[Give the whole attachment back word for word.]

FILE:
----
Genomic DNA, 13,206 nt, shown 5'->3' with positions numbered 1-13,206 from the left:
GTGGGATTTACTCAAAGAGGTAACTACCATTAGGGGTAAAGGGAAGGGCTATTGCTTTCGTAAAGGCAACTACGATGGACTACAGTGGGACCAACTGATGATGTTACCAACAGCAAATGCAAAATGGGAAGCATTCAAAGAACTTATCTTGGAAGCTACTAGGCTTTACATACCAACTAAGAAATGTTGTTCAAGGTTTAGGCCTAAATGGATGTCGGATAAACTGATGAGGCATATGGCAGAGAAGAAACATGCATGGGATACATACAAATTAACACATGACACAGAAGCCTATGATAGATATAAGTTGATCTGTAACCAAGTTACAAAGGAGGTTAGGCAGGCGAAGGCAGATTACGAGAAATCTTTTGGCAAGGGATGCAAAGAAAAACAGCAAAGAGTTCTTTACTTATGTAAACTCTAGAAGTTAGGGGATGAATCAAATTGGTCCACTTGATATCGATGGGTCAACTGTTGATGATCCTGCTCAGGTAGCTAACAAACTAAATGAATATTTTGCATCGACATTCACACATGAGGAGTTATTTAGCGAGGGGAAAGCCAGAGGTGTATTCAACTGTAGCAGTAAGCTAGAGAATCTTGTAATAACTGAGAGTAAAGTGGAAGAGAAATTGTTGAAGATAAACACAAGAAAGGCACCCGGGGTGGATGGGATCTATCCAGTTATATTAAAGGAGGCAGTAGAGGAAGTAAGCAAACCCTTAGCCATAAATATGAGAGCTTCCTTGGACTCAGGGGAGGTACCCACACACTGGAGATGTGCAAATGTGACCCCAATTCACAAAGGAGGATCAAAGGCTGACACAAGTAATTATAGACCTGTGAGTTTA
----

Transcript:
Genomic DNA, 13,206 nt, shown 5'->3' with positions numbered 1-13,206 from the left:
GTGGGATTTACTCAAAGAGGTAACTACCATTAGGGGTAAAGGGAAGGGCTATTGCTTTCGTAAAGGCAACTACGATGGACTACAGTGGGACCAACTGATGATGTTACCAACAGCAAATGCAAAATGGGAAGCATTCAAAGAACTTATCTTGGAAGCTACTAGGCTTTACATACCAACTAAGAAATGTTGTTCAAGGTTTAGGCCTAAATGGATGTCGGATAAACTGATGAGGCATATGGCAGAGAAGAAACATGCATGGGATACATACAAATTAACACATGACACAGAAGCCTATGATAGATATAAGTTGATCTGTAACCAAGTTACAAAGGAGGTTAGGCAGGCGAAGGCAGATTACGAGAAATCTTTTGGCAAGGGATGCAAAGAAAAACAGCAAAGAGTTCTTTACTTATGTAAACTCTAGAAGTTAGGGGATGAATCAAATTGGTCCACTTGATATCGATGGGTCAACTGTTGATGATCCTGCTCAGGTAGCTAACAAACTAAATGAATATTTTGCATCGACATTCACACATGAGGAGTTATTTAGCGAGGGGAAAGCCAGAGGTGTATTCAACTGTAGCAGTAAGCTAGAGAATCTTGTAATAACTGAGAGTAAAGTGGAAGAGAAATTGTTGAAGATAAACACAAGAAAGGCACCCGGGGTGGATGGGATCTATCCAGTTATATTAAAGGAGGCAGTAGAGGAAGTAAGCAAACCCTTAGCCATAAATATGAGAGCTTCCTTGGACTCAGGGGAGGTACCCACACACTGGAGATGTGCAAATGTGACCCCAATTCACAAAGGAGGATCAAAGGCTGACACAAGTAATTATAGACCTGTGAGTTTA